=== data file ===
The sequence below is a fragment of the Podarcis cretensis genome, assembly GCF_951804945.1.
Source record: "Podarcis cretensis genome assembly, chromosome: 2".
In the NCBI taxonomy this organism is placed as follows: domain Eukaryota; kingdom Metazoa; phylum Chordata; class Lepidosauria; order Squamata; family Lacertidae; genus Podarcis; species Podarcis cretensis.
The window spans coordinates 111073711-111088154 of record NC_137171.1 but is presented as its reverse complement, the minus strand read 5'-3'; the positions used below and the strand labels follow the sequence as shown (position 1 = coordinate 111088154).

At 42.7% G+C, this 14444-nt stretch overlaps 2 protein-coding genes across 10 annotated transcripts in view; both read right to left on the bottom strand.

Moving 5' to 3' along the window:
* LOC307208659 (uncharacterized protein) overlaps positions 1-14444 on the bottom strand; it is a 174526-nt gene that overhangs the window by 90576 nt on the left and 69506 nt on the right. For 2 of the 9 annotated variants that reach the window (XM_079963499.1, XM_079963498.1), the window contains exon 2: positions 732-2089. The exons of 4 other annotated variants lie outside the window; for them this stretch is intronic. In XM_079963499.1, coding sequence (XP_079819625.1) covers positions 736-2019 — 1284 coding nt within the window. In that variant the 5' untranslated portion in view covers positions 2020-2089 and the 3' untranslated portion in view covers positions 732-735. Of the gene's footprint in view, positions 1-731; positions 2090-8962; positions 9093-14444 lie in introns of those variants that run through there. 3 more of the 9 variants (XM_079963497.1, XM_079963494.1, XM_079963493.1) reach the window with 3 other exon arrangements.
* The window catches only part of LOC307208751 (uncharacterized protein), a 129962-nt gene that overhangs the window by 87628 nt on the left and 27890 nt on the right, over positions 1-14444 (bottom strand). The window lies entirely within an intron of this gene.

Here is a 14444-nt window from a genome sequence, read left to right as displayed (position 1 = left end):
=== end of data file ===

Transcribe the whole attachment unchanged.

The sequence below is a fragment of the Podarcis cretensis genome, assembly GCF_951804945.1.
Source record: "Podarcis cretensis genome assembly, chromosome: 2".
In the NCBI taxonomy this organism is placed as follows: domain Eukaryota; kingdom Metazoa; phylum Chordata; class Lepidosauria; order Squamata; family Lacertidae; genus Podarcis; species Podarcis cretensis.
The window spans coordinates 111073711-111088154 of record NC_137171.1 but is presented as its reverse complement, the minus strand read 5'-3'; the positions used below and the strand labels follow the sequence as shown (position 1 = coordinate 111088154).

At 42.7% G+C, this 14444-nt stretch overlaps 2 protein-coding genes across 10 annotated transcripts in view; both read right to left on the bottom strand.

Moving 5' to 3' along the window:
* LOC307208659 (uncharacterized protein) overlaps positions 1-14444 on the bottom strand; it is a 174526-nt gene that overhangs the window by 90576 nt on the left and 69506 nt on the right. For 2 of the 9 annotated variants that reach the window (XM_079963499.1, XM_079963498.1), the window contains exon 2: positions 732-2089. The exons of 4 other annotated variants lie outside the window; for them this stretch is intronic. In XM_079963499.1, coding sequence (XP_079819625.1) covers positions 736-2019 — 1284 coding nt within the window. In that variant the 5' untranslated portion in view covers positions 2020-2089 and the 3' untranslated portion in view covers positions 732-735. Of the gene's footprint in view, positions 1-731; positions 2090-8962; positions 9093-14444 lie in introns of those variants that run through there. 3 more of the 9 variants (XM_079963497.1, XM_079963494.1, XM_079963493.1) reach the window with 3 other exon arrangements.
* The window catches only part of LOC307208751 (uncharacterized protein), a 129962-nt gene that overhangs the window by 87628 nt on the left and 27890 nt on the right, over positions 1-14444 (bottom strand). The window lies entirely within an intron of this gene.

Here is a 14444-nt window from a genome sequence, read left to right as displayed (position 1 = left end):